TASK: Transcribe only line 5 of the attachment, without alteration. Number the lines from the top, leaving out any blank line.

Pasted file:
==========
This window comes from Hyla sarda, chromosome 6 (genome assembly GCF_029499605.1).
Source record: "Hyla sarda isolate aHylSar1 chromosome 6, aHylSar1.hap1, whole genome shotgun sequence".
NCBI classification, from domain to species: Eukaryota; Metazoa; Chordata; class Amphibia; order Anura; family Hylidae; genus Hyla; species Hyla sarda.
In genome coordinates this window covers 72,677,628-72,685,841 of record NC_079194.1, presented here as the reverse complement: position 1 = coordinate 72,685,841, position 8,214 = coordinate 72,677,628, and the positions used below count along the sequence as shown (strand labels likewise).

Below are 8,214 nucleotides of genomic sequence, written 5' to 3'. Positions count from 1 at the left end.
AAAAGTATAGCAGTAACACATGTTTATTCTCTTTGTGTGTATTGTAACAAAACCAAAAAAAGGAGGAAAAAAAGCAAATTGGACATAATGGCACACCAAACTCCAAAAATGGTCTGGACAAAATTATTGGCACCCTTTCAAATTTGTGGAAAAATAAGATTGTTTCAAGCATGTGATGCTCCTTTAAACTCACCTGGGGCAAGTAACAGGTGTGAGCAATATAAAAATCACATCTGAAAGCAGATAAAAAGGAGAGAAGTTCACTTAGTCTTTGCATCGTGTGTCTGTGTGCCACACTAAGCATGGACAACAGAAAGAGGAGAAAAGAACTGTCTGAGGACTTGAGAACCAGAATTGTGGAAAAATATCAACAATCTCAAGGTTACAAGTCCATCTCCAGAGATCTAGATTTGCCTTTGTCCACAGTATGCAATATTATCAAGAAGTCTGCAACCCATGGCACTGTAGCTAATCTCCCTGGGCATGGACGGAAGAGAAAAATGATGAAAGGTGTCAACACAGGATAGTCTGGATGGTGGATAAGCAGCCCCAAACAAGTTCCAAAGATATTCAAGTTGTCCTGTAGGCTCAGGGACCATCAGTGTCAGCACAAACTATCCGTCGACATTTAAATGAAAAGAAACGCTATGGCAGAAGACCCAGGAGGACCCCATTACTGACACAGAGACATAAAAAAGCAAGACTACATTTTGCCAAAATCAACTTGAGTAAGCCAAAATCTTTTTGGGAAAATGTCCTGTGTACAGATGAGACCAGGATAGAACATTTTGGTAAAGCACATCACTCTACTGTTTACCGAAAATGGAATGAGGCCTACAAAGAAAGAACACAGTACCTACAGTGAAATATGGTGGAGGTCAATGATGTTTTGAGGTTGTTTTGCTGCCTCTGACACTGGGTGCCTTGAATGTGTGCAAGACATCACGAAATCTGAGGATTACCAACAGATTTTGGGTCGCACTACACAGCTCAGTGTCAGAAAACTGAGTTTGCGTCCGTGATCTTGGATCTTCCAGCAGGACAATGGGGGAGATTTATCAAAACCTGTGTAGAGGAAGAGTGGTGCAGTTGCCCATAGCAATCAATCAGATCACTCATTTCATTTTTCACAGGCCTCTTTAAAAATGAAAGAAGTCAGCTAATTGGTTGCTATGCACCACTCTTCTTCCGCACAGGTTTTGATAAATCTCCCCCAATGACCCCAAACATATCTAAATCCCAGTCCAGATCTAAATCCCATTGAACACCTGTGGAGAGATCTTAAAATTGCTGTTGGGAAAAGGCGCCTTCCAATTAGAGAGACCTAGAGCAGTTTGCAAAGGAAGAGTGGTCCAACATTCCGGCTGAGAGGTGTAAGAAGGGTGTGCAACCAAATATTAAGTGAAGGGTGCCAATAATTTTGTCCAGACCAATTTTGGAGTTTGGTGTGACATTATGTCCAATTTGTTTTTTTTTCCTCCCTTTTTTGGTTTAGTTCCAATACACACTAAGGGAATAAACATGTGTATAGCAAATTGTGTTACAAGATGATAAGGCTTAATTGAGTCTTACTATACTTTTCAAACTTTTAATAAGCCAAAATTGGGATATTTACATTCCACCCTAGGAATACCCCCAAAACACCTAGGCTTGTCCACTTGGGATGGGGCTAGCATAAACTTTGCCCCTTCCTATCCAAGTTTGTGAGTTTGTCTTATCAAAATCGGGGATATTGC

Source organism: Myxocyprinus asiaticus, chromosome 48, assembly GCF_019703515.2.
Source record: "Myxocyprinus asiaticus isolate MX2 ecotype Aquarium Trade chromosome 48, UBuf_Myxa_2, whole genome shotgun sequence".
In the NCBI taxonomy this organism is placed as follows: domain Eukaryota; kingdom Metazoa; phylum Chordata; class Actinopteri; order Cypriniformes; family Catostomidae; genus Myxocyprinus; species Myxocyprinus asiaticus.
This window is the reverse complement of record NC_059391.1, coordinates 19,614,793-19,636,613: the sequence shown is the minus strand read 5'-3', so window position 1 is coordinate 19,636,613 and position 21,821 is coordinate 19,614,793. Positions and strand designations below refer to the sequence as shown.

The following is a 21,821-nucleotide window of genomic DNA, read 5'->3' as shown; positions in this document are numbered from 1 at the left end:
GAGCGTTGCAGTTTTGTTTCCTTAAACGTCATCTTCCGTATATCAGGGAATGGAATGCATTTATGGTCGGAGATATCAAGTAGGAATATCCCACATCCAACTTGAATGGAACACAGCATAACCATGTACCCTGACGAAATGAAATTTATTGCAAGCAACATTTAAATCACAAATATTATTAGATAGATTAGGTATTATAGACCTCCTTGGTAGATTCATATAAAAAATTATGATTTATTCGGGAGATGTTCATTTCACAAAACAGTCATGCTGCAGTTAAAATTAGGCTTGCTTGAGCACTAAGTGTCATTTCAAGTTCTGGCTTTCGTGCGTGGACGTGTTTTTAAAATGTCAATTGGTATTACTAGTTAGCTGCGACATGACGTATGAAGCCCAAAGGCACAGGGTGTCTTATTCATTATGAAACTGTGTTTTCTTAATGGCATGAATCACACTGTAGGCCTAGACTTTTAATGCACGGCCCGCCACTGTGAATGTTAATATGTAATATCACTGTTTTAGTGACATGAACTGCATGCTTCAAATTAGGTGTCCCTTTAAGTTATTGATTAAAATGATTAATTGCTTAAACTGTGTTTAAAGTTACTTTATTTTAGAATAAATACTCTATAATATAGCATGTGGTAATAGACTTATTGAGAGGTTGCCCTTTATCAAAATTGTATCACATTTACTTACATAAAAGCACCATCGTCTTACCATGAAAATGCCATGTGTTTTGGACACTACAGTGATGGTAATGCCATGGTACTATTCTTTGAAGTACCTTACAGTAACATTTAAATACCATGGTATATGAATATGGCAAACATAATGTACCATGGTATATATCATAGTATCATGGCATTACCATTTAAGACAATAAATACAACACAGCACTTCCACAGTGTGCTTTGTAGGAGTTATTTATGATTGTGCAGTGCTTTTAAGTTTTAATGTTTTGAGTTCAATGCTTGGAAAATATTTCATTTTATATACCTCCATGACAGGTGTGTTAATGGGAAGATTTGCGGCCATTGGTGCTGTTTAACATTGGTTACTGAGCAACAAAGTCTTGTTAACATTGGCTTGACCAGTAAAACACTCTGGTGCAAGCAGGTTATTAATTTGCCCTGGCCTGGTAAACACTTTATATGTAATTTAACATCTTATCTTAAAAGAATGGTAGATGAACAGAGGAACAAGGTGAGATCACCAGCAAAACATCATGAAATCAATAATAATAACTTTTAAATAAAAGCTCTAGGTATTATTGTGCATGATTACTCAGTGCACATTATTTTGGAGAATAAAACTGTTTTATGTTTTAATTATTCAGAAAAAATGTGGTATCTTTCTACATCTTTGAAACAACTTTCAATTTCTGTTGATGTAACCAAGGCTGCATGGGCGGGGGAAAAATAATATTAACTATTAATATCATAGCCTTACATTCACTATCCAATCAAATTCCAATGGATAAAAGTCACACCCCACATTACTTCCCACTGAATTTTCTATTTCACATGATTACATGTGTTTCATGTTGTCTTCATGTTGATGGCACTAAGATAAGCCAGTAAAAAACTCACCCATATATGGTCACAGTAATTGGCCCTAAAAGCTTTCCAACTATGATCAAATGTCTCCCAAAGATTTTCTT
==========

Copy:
Below are 8,214 nucleotides of genomic sequence, written 5' to 3'. Positions count from 1 at the left end.